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Are Antibiotics Bad For Your Gut?
Updated on February 27, 2023
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Are Antibiotics Bad For Your Gut?

Antibiotics may be bad for your gut.

While they do a great job of killing bad bacteria, they also deplete good bacteria in the human gut. This is bad news for your overall intestinal health.

Beneficial bacteria prevent bad bacteria from overpopulating your intestinal mucosa. Antibiotics can wipe them out, causing an imbalance in your gut flora.

We sat down with Dr. Rizza Mira, a general practitioner, to find out which antibiotics are bad for your gut. More specifically, we wanted to know which types cause diarrhea.

Dr. Mira frequently prescribes antibiotics for her patients, so she's quite familiar with antibiotic drugs and their effects on the human body.

Are Antibiotics Bad For Your Gut? 2

Can Antibiotics Cause Diarrhea?

Yes. Antibiotics can cause diarrhea, although most people tolerate antibiotic treatment with minimal symptoms. But some may experience diarrhea and other digestive symptoms.

About one in five people who take antibiotics have antibiotic-associated diarrhea (AAD). AAD happens when you pass loose and watery stools while taking antibiotics.1 

“Antibiotic-associated diarrhea is having at least three (3) watery stools per day. These symptoms show anywhere from a few hours to 2 months after the intake of antibiotics. It occurs in 5 to 20% of the population,” says Dr. Rizza Mira.

It usually takes a week of treatment before the symptoms appear. The effects of antibiotics can last for days to months after you stop treatment.

In most cases, AAD is mild and clears up within days of stopping drug use. However, some people may have worse symptoms.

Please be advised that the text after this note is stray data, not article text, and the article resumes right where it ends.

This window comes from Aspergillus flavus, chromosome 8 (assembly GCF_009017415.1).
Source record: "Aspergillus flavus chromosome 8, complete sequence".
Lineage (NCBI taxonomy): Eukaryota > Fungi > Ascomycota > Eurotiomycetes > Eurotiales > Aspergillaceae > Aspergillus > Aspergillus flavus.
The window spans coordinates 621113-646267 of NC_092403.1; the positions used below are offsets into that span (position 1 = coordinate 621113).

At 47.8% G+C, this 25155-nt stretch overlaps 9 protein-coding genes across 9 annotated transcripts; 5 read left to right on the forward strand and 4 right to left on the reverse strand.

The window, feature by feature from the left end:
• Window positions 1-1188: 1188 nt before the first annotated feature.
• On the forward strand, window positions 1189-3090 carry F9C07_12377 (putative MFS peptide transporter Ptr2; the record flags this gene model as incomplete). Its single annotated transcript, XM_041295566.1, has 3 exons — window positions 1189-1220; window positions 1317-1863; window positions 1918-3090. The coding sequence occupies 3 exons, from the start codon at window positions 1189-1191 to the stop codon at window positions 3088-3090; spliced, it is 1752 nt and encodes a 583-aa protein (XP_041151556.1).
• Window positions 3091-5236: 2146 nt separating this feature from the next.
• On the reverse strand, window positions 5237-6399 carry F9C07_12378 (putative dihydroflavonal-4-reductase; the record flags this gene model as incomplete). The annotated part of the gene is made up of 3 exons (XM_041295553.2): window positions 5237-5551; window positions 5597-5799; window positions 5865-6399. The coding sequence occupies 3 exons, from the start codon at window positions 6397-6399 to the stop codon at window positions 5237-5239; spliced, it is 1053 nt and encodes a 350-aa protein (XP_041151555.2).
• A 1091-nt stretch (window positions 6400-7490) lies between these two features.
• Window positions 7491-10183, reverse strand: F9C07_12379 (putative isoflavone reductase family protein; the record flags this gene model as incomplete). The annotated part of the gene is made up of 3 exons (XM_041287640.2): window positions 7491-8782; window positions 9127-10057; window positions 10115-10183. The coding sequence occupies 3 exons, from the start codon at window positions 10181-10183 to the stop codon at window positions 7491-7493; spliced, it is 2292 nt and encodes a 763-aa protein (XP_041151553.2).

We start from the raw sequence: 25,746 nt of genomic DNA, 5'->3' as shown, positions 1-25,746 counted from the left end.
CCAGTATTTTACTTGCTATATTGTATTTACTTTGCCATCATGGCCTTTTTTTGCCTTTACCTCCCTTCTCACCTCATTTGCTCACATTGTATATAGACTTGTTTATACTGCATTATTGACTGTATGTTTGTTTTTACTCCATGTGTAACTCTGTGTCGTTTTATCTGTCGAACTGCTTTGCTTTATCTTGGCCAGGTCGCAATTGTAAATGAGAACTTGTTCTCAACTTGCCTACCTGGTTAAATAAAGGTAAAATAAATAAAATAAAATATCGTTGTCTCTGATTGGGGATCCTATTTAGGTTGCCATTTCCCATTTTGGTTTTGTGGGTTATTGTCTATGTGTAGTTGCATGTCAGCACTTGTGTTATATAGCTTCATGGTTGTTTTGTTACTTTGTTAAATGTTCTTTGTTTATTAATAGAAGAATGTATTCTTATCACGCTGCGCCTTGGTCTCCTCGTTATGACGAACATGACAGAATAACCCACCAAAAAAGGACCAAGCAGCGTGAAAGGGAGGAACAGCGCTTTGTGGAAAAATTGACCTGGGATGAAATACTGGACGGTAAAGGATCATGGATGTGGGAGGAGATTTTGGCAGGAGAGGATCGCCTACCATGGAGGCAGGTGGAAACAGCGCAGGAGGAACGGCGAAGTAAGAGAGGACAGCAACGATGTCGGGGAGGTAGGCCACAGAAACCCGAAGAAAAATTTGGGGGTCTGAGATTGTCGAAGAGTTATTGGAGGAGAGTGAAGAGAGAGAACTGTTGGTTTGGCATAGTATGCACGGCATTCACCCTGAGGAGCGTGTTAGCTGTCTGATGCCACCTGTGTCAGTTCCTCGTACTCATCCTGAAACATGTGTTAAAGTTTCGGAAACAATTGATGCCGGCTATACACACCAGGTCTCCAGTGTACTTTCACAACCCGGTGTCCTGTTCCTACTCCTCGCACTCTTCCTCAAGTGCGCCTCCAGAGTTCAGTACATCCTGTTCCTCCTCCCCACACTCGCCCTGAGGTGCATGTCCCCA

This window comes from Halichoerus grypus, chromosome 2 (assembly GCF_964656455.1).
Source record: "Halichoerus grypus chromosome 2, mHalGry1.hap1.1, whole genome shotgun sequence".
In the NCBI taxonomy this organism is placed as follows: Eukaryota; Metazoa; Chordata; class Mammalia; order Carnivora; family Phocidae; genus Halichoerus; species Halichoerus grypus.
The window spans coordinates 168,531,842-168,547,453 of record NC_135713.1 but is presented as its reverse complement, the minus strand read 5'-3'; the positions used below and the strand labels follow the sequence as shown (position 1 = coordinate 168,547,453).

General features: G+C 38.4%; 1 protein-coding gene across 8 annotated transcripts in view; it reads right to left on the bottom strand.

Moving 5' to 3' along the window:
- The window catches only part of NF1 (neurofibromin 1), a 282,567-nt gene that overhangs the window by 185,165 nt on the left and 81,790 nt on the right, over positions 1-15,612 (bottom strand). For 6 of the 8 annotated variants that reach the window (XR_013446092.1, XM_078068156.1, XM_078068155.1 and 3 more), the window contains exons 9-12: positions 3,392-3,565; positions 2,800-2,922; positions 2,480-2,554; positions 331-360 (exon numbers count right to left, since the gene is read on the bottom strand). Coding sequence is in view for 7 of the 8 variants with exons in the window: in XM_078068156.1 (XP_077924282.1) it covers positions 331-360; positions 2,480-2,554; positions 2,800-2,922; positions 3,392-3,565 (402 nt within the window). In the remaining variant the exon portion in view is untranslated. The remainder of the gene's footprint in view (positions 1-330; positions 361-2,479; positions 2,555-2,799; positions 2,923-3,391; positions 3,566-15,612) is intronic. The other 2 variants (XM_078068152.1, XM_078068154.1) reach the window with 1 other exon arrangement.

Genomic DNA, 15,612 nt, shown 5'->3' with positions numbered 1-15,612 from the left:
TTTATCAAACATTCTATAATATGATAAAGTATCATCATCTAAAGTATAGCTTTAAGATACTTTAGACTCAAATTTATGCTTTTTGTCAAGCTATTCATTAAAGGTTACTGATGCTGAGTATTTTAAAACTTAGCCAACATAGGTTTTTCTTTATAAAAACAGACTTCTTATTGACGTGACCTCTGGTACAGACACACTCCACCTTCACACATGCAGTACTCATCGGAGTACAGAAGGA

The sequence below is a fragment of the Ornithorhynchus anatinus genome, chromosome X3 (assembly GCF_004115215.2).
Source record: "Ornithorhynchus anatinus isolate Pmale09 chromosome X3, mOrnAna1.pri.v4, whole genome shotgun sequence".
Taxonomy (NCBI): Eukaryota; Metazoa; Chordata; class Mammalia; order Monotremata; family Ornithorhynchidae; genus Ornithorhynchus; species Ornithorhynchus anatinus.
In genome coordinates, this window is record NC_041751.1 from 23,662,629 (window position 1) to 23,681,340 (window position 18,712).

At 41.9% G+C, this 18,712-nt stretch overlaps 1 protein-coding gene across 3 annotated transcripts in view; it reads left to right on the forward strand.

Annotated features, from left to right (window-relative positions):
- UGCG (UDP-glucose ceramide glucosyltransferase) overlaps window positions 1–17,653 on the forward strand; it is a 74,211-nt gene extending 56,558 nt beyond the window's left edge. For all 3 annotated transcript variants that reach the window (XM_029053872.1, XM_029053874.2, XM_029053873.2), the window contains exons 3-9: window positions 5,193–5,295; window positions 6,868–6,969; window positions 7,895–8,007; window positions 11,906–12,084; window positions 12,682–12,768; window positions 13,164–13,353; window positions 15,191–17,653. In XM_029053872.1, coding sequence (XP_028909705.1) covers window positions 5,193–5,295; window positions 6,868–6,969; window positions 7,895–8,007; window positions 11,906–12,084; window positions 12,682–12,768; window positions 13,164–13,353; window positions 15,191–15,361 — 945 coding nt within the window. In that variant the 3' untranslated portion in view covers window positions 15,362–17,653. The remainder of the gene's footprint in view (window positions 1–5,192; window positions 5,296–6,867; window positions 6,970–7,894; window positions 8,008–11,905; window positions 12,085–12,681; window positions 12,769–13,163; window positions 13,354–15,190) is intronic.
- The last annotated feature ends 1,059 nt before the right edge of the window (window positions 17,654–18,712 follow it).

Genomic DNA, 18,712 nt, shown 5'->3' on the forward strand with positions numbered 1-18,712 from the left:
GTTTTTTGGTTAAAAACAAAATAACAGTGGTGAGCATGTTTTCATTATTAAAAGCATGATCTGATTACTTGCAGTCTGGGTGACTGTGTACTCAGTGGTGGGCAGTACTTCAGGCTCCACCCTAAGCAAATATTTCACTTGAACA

You should call a doctor as soon as possible if you have:

  • Severe diarrhea
  • Fever
  • Bloody stool
  • Intense stomach pain

You may need to switch to a different medication or stop taking it.

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Why Do Antibiotics Cause Diarrhea?

Antibiotics kill harmful bacteria and prevent them from spreading infectious diseases. While doing so, they're also destroying beneficial bacteria in your gut.

Your gut microbiome depends on a natural balance between bad and good gut microbes. Antibiotics can disrupt that balance, leading to digestive irritations. They can also reduce gut microbial diversity and cause gut dysbiosis or imbalance.

The decrease in healthy bacteria may lead to harmful bacteria taking over. These bad microbes produce toxins that damage the gut and cause intestinal inflammation and diarrhea. 

Clostridium difficile (C. difficile) is one of them. It produces toxins that may cause severe AAD. About 25% of all AAD is caused by a C. difficile infection.2

Candida (a fungus) may also cause antibiotic-associated diarrhea. Other types of pathogenic bacteria that can take over during AAD are:2

  • Clostridium perfringens
  • Staphylococcus aureus
  • Klebsiella oxytoca
  • Salmonella

People who are over 65, have a weak immune system, or have been hospitalized for long periods have the highest risk for AAD.3

Which Antibiotics Cause Diarrhea?

Most antibiotics cause diarrhea, but some are less likely to cause side effects. For example, narrow-spectrum types target specific harmful bacterial species, so they may not give you diarrhea.

Broad-spectrum antibiotics are more likely to trigger diarrhea. It's because they kill many types of bacteria—both good and bad.

Below are some of the potentially worst antibiotics for gut microbiota.


Penicillins are the very first types of antibiotics discovered. Doctors commonly prescribe them, even to this day.5 

They are mainly used for infections of the upper respiratory tract. However, they can also treat kidney, bladder, and gastrointestinal bacterial infections.

Penicillin blocks the ability of harmful bacteria to make cell walls. If bad bacteria can’t make cell walls, your immune system can easily target them.5 

Ampicillin and amoxicillin are the types of penicillin most likely to cause diarrhea.2 According to Dr. Mira, penicillins combined with clavulanic acid may also worsen diarrhea.


Cephalosporins are commonly prescribed to treat urinary tract infections (UTIs). But they can also treat bacterial infections in different body parts, including:

  • Ear infections
  • Sinus infections
  • Skin infections
  • Respiratory infections

Doctors may give cephalosporins as an alternative treatment for people allergic to penicillin. Cefuroxime and cephalexin are two examples of this drug.